There is always a little expo that consists mostly of booths for other J&A races as well as some on the Outer Banks. There was some gear, a bank, and a few other random booths. We did finally get some running themed Christmas ornaments (I have one as my profile picture on Facebook) so I was happy.
There was one water/Gatorade stop for the 5K and a candy stop with Mike and Ike’s. There weren’t many spectators due to the weather but there were a lot of volunteers and two groups of professional carolers.
The finish was inside the convention center so we were immediately in a dry, warm space. There were even bleachers for our support people! There was water, power bars, and bananas in the chute with hot soup for the runners. They also had three free beers for all runners (of age)! I think that’s the most I’ve ever seen! My only complaint is there was a very loud band playing on one end of the exhibit hall and it was impossible to hear anything.
I’ve been messing around with my left foot since late in my marathon training. I don’t remember when it started but it was shortly before my 20 miler. I did everything you are supposed to do for plantar fasciitis. I stretched, rolled my calf, iced, massaged my foot, wore supportive shoes (as much as I could) and some days it was better but then there were days like last Thursday. It was killing me! I could hardly walk most of the day and my commute to work was miserable. I finally decided to see a podiatrist and, after yelling at me, he put me on a one month running restriction. He also told me to get a pair of Super Feet insoles. I asked if that meant the Turkey Trot on Saturday was off and he rolled his eyes and muttered about how much he hated treating runners.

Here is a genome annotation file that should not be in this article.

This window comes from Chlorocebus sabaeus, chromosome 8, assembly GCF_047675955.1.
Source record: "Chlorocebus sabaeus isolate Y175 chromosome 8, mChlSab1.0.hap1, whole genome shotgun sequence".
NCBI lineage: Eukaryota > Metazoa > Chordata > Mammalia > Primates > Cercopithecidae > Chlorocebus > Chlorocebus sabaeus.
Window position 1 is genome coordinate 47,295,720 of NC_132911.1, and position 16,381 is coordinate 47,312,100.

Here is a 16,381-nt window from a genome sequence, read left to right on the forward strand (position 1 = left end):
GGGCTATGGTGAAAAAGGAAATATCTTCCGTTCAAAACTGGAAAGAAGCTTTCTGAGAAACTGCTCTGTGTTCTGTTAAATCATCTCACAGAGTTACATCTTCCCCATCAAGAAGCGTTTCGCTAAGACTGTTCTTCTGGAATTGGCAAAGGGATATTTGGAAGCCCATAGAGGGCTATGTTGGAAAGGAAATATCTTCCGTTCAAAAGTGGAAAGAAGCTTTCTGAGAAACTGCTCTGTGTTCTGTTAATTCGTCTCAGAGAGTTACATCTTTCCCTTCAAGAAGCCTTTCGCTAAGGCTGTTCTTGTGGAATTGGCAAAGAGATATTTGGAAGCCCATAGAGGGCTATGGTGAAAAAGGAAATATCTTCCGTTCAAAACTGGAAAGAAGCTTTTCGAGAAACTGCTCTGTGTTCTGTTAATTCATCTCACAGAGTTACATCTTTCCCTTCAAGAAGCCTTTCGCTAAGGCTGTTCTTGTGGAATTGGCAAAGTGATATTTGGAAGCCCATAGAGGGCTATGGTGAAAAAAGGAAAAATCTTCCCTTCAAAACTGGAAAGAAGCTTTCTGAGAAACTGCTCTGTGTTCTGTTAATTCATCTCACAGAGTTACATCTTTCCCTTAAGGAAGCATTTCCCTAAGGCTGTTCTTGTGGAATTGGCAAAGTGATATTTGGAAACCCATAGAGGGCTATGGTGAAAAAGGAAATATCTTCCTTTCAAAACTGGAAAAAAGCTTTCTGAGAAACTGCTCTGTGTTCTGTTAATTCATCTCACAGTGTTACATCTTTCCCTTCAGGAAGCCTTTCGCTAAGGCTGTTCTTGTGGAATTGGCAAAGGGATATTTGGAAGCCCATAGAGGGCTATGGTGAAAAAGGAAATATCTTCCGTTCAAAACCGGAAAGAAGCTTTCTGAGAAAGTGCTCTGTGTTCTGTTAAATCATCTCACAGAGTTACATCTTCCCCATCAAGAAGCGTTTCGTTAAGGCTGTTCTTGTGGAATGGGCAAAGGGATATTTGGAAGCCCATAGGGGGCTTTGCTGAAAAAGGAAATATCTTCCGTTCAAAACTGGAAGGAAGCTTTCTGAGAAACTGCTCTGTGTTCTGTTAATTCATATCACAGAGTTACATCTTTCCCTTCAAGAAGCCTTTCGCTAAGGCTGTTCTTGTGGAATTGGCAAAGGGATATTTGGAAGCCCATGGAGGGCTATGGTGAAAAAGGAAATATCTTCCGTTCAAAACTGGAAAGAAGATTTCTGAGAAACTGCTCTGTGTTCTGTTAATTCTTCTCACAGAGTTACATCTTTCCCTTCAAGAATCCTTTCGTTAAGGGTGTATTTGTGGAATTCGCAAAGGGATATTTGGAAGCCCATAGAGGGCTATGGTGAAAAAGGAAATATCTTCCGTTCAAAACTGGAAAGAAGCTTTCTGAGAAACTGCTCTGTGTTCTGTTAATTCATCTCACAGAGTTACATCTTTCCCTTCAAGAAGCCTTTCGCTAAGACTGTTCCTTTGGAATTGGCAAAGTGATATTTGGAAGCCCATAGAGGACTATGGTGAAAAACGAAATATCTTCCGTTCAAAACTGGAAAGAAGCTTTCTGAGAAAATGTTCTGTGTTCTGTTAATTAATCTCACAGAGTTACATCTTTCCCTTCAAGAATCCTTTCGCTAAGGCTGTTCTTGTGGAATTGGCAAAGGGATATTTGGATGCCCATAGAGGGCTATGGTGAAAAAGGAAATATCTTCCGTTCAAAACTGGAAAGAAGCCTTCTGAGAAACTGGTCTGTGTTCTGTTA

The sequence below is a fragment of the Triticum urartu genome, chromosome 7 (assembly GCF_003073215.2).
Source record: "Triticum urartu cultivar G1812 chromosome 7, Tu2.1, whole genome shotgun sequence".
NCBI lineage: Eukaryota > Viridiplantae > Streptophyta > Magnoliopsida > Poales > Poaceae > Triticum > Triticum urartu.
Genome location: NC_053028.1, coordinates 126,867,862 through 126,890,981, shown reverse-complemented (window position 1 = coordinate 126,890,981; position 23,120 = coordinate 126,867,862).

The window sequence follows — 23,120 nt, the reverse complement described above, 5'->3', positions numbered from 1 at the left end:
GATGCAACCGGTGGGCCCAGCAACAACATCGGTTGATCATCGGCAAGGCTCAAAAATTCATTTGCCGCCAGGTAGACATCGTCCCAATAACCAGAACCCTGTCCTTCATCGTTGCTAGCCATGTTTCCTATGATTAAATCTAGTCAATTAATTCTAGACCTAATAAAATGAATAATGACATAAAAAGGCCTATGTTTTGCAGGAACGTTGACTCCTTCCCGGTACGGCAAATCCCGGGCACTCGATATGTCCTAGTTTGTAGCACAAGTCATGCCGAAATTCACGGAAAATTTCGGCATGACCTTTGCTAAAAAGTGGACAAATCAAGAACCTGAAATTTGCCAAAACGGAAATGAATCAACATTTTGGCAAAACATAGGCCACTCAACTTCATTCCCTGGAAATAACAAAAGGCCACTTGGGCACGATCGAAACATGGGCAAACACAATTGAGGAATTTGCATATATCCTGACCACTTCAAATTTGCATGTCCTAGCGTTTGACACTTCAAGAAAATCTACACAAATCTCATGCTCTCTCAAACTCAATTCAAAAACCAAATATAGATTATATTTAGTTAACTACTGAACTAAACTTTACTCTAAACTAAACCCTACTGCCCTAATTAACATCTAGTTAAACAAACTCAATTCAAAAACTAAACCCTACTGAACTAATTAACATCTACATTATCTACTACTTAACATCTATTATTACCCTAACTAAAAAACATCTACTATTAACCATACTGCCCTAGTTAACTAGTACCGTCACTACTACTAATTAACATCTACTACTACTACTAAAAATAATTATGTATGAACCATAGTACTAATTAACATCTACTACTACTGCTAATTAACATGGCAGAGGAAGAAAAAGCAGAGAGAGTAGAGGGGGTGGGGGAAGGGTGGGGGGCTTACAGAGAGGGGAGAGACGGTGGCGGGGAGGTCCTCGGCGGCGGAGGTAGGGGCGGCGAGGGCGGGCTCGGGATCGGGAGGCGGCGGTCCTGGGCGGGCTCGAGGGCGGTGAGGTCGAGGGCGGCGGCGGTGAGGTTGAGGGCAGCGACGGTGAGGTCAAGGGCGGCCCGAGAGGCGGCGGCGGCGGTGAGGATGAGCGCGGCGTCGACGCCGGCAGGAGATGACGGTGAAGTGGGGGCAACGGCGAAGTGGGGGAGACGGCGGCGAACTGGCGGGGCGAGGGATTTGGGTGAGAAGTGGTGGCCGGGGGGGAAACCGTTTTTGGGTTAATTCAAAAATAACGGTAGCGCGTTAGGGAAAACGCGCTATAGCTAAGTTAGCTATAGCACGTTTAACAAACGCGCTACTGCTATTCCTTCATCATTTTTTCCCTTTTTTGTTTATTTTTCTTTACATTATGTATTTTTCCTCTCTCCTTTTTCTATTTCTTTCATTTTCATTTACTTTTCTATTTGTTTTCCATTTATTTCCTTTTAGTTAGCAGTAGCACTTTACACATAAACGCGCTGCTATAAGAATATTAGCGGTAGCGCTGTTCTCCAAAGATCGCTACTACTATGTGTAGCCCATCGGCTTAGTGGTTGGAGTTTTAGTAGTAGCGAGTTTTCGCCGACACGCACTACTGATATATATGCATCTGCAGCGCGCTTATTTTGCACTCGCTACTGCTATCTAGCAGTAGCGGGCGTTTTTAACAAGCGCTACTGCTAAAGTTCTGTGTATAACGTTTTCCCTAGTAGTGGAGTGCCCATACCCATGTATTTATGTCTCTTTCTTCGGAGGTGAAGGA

Now, this Turkey Trot was very important to me. It was being held on Little Runner’s birthday. We have been talking about it since we ran it last year and were both VERY excited to do it again. The doctor said that I had a moderate case of PF with no signs of rupture. I talked it over with my husband and decided to go ahead with the trot, AMA (against medical advice).
I was anxious going in. My legs have felt like lead weights since the marathon and my five mile trail race two weeks ago was rough. I felt like I was going in slow motion even though I was running as hard as I could. Needless to say, I spent a good deal of time Thursday night fretting over it. This was also to be my first repeat course so I really wanted to do better than last year. Nothing like some internal pressure!